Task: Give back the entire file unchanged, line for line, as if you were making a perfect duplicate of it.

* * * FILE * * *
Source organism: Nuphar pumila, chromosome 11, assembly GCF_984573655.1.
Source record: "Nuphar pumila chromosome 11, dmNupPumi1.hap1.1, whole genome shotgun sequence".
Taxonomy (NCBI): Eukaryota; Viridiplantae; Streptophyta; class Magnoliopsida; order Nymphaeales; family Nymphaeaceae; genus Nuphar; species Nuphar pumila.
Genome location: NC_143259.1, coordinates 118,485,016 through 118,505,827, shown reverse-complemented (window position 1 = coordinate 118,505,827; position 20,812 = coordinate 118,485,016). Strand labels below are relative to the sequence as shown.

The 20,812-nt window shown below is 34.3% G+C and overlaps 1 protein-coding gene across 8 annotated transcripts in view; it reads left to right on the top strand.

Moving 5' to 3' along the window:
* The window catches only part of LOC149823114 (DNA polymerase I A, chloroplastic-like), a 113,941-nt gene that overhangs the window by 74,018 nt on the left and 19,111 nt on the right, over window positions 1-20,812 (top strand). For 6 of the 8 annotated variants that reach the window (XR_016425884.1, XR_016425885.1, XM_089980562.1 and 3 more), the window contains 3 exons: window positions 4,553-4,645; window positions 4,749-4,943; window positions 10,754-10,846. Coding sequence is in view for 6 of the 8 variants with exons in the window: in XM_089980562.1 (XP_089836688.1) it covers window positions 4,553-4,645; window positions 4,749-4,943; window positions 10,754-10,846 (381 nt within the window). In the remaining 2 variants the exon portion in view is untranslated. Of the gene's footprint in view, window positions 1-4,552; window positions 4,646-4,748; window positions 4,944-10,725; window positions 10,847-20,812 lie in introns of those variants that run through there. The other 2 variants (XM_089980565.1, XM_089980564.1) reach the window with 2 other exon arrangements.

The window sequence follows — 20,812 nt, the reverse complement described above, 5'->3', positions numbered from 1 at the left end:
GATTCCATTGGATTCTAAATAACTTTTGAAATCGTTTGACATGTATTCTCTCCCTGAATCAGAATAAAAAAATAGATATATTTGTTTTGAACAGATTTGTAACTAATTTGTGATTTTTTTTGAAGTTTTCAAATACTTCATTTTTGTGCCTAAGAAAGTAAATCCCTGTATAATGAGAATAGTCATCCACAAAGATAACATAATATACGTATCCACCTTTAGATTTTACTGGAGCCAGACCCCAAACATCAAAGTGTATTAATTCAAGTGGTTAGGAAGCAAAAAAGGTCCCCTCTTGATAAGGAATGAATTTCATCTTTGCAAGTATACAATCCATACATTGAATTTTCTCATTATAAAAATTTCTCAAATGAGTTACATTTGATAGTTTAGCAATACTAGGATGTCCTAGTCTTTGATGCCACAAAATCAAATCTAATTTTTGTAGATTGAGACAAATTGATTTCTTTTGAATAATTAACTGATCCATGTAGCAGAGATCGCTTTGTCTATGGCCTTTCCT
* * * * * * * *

Source organism: Nuphar pumila, chromosome 11, assembly GCF_984573655.1.
Source record: "Nuphar pumila chromosome 11, dmNupPumi1.hap1.1, whole genome shotgun sequence".
Taxonomy (NCBI): Eukaryota; Viridiplantae; Streptophyta; class Magnoliopsida; order Nymphaeales; family Nymphaeaceae; genus Nuphar; species Nuphar pumila.
Genome location: NC_143259.1, coordinates 118,485,016 through 118,505,827, shown reverse-complemented (window position 1 = coordinate 118,505,827; position 20,812 = coordinate 118,485,016). Strand labels below are relative to the sequence as shown.

The 20,812-nt window shown below is 34.3% G+C and overlaps 1 protein-coding gene across 8 annotated transcripts in view; it reads left to right on the top strand.

Moving 5' to 3' along the window:
* The window catches only part of LOC149823114 (DNA polymerase I A, chloroplastic-like), a 113,941-nt gene that overhangs the window by 74,018 nt on the left and 19,111 nt on the right, over window positions 1-20,812 (top strand). For 6 of the 8 annotated variants that reach the window (XR_016425884.1, XR_016425885.1, XM_089980562.1 and 3 more), the window contains 3 exons: window positions 4,553-4,645; window positions 4,749-4,943; window positions 10,754-10,846. Coding sequence is in view for 6 of the 8 variants with exons in the window: in XM_089980562.1 (XP_089836688.1) it covers window positions 4,553-4,645; window positions 4,749-4,943; window positions 10,754-10,846 (381 nt within the window). In the remaining 2 variants the exon portion in view is untranslated. Of the gene's footprint in view, window positions 1-4,552; window positions 4,646-4,748; window positions 4,944-10,725; window positions 10,847-20,812 lie in introns of those variants that run through there. The other 2 variants (XM_089980565.1, XM_089980564.1) reach the window with 2 other exon arrangements.

The window sequence follows — 20,812 nt, the reverse complement described above, 5'->3', positions numbered from 1 at the left end:
GATTCCATTGGATTCTAAATAACTTTTGAAATCGTTTGACATGTATTCTCTCCCTGAATCAGAATAAAAAAATAGATATATTTGTTTTGAACAGATTTGTAACTAATTTGTGATTTTTTTTGAAGTTTTCAAATACTTCATTTTTGTGCCTAAGAAAGTAAATCCCTGTATAATGAGAATAGTCATCCACAAAGATAACATAATATACGTATCCACCTTTAGATTTTACTGGAGCCAGACCCCAAACATCAAAGTGTATTAATTCAAGTGGTTAGGAAGCAAAAAAGGTCCCCTCTTGATAAGGAATGAATTTCATCTTTGCAAGTATACAATCCATACATTGAATTTTCTCATTATAAAAATTTCTCAAATGAGTTACATTTGATAGTTTAGCAATACTAGGATGTCCTAGTCTTTGATGCCACAAAATCAAATCTAATTTTTGTAGATTGAGACAAATTGATTTCTTTTGAATAATTAACTGATCCATGTAGCAGAGATCGCTTTGTCTATGGCCTTTCCT